The education levels of Jemez Pueblo are also poor, with only 34.8% of all persons having graduated from high school, according to the census data. Only 23.9% of the people have some post-high school training or education without obtaining a degree; 5.7% have a bachelor’s degree; and less than 2% have a graduate or professional degree.

Jemez Pueblo has a potential labor force of 1.348 individuals over the age of sixteen, according to the same 2000 U.S. Census. However, only 50.8% were in the labor force, and of those who do work, many must commute to Albuquerque (55 miles) or to Santa Fe (75 miles). The reasons for the high levels of unemployment are endemic to the Pueblo’s economic situation, and include: the lack of employable skills; the lack of a high school or GED certificate; the lack of child care; the lack of transportation; and the presence of disabilities such as substance abuse. Many community members have simply given up looking for work because of these barriers. Due to the fact that these individuals are not in the labor force, the actual level of unemployment is estimated to be as high as 66%.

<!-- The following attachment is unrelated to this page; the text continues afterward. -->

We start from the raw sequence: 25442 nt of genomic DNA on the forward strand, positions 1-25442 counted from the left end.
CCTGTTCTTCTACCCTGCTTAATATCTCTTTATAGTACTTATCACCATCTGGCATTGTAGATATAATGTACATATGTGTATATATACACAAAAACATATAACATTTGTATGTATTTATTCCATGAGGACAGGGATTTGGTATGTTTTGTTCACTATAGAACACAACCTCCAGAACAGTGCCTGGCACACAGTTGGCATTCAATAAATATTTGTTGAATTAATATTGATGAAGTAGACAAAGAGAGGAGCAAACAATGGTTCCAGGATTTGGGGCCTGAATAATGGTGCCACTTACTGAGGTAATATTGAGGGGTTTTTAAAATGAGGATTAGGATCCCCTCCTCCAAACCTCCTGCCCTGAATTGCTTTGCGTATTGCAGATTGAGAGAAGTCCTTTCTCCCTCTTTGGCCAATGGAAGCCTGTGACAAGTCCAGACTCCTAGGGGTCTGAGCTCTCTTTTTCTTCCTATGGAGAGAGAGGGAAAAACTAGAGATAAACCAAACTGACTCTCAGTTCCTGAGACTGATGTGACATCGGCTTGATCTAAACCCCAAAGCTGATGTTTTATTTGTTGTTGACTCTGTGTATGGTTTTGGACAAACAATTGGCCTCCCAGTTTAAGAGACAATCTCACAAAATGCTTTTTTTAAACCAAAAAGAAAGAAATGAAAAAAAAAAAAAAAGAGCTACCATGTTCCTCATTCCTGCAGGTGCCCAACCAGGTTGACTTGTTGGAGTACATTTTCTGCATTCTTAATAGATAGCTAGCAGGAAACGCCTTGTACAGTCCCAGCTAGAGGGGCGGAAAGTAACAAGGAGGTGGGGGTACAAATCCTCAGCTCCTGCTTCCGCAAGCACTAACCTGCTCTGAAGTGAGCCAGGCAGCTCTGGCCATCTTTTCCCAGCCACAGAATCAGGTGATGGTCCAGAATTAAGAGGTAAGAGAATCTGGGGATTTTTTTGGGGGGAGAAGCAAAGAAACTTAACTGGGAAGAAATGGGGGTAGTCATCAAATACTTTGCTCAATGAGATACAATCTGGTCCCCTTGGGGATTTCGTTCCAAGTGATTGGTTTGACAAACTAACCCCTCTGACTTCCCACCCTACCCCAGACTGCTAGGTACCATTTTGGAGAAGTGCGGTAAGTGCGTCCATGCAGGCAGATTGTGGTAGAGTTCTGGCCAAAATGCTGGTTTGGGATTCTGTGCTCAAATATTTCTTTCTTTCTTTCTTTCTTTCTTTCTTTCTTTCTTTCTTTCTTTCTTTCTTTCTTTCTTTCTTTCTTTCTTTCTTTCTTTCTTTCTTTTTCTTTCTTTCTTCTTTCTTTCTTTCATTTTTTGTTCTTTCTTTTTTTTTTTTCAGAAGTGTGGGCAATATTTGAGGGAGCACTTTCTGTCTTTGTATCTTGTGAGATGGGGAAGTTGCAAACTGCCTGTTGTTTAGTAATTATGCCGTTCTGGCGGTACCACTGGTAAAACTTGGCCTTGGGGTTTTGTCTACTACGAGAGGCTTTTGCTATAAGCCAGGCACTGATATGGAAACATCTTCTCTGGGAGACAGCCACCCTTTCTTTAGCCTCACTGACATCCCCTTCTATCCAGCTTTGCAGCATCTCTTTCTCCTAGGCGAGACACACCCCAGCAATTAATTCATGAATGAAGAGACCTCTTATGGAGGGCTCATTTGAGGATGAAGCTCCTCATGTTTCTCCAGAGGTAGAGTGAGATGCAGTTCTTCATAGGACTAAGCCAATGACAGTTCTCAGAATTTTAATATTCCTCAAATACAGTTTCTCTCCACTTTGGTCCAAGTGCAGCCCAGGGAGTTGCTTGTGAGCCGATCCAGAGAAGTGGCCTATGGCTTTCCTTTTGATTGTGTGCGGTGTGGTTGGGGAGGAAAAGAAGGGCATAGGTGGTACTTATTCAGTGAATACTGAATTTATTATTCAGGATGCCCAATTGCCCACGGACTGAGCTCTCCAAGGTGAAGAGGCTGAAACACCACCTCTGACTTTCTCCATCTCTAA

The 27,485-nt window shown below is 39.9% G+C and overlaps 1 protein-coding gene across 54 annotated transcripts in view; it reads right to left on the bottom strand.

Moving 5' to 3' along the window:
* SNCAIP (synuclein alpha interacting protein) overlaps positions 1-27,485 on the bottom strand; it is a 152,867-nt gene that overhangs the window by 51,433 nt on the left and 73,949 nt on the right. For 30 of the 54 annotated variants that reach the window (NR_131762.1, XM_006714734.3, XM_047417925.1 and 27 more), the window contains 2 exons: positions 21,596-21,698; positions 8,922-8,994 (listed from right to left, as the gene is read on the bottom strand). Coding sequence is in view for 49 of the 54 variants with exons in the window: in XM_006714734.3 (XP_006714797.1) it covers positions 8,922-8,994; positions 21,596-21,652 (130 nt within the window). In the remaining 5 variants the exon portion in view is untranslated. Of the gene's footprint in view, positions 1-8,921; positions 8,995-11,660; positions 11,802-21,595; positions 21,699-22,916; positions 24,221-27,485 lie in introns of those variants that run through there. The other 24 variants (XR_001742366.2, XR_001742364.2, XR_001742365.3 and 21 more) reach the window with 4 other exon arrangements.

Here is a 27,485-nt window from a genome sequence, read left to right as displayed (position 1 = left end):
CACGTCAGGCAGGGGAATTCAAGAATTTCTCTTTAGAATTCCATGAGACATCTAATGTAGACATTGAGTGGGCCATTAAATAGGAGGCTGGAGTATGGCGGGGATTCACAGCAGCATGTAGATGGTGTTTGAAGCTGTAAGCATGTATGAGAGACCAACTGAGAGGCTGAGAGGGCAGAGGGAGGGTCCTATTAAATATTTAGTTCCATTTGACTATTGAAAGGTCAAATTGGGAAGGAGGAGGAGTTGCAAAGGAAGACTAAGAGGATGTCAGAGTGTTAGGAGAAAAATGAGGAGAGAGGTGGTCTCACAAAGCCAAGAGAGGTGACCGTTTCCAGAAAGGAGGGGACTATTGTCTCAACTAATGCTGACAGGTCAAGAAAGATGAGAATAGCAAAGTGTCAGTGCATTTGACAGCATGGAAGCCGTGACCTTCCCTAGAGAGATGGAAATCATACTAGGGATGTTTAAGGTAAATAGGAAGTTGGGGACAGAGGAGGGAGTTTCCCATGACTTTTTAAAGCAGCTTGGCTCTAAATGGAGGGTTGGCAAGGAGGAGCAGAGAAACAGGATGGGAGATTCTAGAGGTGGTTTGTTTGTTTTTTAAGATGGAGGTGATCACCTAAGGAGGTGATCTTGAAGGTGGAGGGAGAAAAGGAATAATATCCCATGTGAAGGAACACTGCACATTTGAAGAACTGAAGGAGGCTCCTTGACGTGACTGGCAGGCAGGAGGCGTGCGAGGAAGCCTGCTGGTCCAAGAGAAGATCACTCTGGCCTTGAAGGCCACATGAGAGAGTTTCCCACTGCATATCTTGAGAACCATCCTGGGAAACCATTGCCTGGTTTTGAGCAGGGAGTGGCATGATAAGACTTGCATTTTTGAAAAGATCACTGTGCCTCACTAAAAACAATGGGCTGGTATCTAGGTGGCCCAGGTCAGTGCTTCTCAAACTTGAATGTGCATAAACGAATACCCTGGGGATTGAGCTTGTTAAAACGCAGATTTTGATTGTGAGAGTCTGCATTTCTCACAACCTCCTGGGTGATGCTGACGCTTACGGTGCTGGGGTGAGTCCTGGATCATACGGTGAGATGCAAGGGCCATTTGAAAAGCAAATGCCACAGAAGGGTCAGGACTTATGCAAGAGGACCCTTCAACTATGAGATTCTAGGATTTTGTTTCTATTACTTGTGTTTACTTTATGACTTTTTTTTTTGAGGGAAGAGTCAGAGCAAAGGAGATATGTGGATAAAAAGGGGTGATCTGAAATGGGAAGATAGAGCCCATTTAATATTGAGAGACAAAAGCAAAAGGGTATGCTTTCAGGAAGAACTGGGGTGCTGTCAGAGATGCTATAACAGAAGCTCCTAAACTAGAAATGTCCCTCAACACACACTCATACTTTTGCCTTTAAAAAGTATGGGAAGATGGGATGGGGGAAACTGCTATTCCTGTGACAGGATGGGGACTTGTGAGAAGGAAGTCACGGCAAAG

The Pueblo of Jemez is a proud community, cherishing independence and their culture. However, modern economics have diminished the quality of life at Jemez, and Tribal leaders are seeking ways to provide a better lifestyle for its members. By taking advantage of economic opportunities long utilized by other New Mexico tribes, the Pueblo of Jemez hopes to change the lives of the Jemez people for the better.

 

CIRCLE P - Building Your Community’s Future

PRINCIPALS

Gerald Peters, The Peters Corporation
Businessman Gerald Peters has created a culture of success in his enterprises. His reputation is that of one who can develop dreams into profitable ventures. From modest beginnings, he built his art business, and then spread out into other business ventures, including real estate, banking, and restaurants. His attention to detail and his success in completing large economic development projects has set him apart from others and has resulted in ventures that serve as a positive catalyst for further growth in the community.